Donna Miscolta’s Living Color: Angie Rubio Stories
In this official unveiling of the cover of her new book of fiction due from Jaded Ibis Press in fall 2020, Donna Miscolta interviews herself.
Me: First of all, what’s Living Color: Angie Rubio Stories about?
Also Me: A Mexican American girl learns life lessons in and out of the classroom about race and power as she progresses from kindergarten through high school against the events that play on the evening news – the Kennedy-Nixon election, the Cuban Missile crisis, JFK’s assassination, the Beatles invasion, and the Women’s Liberation Movement.
Me: What do you like best about the cover?
Also Me: I like how animated it looks – how the words and images vibrate on the page and the overall effect of forward and upward momentum. I love that paper airplane in the girl’s hand. It looks as if it was made from a sheet of homework or a page torn from a book. It suggests something both naughty and creative. It looks like she’s about to make it soar somewhere, that it’ll follow that other figure right off the page and into the future.
Me: What can you say about the colors?
Also Me: Blue is my favorite color. Orange and yellow are my least favorite. But together in this cover design, they make a story. If you didn’t already know, Google will tell you that blue is about imagination, inspiration, wisdom, and intelligence. Orange is enthusiasm, determination, strength, and endurance. Yellow is clarity, energy, and optimism. All the things that Angie is or becomes in the pages of the book. And of course, there’s the color brown. Like Angie. Like me.
Me: Who should read your book?
Also Me: Everyone who was ever a kid.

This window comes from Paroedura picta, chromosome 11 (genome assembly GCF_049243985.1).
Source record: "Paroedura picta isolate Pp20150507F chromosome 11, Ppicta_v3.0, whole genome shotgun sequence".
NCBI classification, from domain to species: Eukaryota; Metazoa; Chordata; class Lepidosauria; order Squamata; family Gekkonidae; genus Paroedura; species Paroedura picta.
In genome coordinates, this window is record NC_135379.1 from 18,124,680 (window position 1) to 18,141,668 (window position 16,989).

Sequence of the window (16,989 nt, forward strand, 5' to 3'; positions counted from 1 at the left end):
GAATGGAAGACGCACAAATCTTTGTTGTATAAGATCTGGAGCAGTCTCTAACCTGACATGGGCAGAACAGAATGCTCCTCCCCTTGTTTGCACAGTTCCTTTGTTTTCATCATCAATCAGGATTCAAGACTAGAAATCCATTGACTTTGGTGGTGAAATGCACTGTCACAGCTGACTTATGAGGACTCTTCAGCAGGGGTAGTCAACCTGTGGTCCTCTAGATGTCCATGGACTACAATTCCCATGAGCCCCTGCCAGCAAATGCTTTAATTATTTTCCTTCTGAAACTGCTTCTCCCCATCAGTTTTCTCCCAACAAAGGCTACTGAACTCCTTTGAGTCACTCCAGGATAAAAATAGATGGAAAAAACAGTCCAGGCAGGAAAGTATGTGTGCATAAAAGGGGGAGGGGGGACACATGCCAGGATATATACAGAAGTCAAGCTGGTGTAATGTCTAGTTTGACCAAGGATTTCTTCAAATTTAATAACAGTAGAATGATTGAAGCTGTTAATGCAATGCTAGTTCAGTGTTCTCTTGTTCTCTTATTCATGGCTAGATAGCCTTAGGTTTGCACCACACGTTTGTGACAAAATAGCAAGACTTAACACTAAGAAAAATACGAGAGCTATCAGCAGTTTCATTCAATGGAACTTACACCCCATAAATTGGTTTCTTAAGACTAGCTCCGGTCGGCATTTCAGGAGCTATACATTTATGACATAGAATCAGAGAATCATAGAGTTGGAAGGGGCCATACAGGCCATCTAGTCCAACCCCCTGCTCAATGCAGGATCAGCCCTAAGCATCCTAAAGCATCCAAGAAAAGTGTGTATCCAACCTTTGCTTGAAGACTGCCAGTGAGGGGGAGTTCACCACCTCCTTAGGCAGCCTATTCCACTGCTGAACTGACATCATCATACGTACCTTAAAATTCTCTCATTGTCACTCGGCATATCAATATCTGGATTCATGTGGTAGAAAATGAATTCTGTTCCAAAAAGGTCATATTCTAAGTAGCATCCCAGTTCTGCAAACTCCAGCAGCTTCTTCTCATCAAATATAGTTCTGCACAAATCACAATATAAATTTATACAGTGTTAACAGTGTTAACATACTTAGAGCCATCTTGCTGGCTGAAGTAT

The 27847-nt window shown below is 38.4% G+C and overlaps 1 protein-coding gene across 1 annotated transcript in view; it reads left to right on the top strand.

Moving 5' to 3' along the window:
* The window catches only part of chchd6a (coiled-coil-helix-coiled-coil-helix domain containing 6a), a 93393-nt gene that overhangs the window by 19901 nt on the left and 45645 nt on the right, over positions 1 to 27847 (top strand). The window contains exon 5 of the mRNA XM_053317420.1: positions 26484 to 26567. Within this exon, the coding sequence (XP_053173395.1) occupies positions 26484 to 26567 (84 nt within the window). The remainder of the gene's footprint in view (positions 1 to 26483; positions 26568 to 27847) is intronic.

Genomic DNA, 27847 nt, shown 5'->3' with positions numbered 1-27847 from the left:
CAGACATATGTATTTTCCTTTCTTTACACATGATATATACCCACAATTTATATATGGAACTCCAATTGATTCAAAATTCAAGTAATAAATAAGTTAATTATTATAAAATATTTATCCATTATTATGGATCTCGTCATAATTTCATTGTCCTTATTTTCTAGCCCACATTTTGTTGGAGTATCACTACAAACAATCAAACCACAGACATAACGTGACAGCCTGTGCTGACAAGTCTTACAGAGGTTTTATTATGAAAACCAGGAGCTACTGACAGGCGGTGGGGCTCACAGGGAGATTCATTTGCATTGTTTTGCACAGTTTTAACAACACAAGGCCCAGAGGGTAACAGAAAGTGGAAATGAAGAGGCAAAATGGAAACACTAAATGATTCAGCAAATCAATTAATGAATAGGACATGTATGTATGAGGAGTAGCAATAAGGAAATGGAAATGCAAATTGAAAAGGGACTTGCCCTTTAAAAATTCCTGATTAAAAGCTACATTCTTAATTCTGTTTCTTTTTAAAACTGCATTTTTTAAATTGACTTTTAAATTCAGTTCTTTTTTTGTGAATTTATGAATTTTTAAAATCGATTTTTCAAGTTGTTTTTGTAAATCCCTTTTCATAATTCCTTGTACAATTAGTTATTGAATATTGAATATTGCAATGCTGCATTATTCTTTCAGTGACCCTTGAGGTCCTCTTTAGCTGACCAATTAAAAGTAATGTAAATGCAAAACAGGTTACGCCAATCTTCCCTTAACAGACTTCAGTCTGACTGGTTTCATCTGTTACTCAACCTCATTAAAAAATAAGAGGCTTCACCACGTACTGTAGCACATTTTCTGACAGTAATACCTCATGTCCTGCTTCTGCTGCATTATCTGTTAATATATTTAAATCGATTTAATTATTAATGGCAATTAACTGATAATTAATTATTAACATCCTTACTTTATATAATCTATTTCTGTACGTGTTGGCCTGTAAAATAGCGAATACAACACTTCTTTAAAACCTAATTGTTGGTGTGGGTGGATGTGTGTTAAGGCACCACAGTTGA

Me: Who do you think will read your book?
Also Me: Anyone who wants to laugh and feel empathy, who wants to recognize themselves or someone they know or would like to know in these pages, anyone who’s curious about what it’s like to be an ordinary brown girl even if they themselves were never an ordinary brown girl.
Me: Who should play Angie in the Netflix series should anyone be wise enough to see the potential to produce a totally engaging season or two of Angie growing up brown?
Also Me: Hey, producers and directors (hi, there, Eva Longoria!), here’s an opportunity to employ several young brown girls to play Angie at various ages. They’re out there. Just like brown writers are out there just waiting to be seen.
Me: Are you Angie Rubio?
Also Me: Maybe. But maybe so are you. By which I mean you out there reading this.
Me: Who, besides you, thinks people should read your book?
Also Me: For starters, there are these fine folks:
"We have all been Angie Rubio, voiceless, rejected, but always on the precipice of being more. Throughout this endearing collection, you will become more than a reader, you will become Angie's champion until the world she inhabits catches up. Miscolta writes with heart for all the brown girls who feel invisible. These stories say with love and sincerity: I see you." – Ivelisse Rodriguez, author of Love War Stories
"Donna Miscolta has written a captivating short story collection on identity, alienation, belonging and the meaning of friendship and family. Miscolta carefully and delicately layers the moments and memories that go into making a life and a person. Angie Rubio will carve a space in your heart and, long after you've turned the last page, you'll be rooting for her, for all the Angie Rubios out there." – Soniah Kamal, author of Unmarriageable
“Angie Rubio shows us how to survive as a smart girl of color in a world gone mad during the 1960s. You’ll laugh, you’ll cry, you’ll be glad the selfie had not yet been invented.” – Kathleen Alcalá, author of Spirits of the Ordinary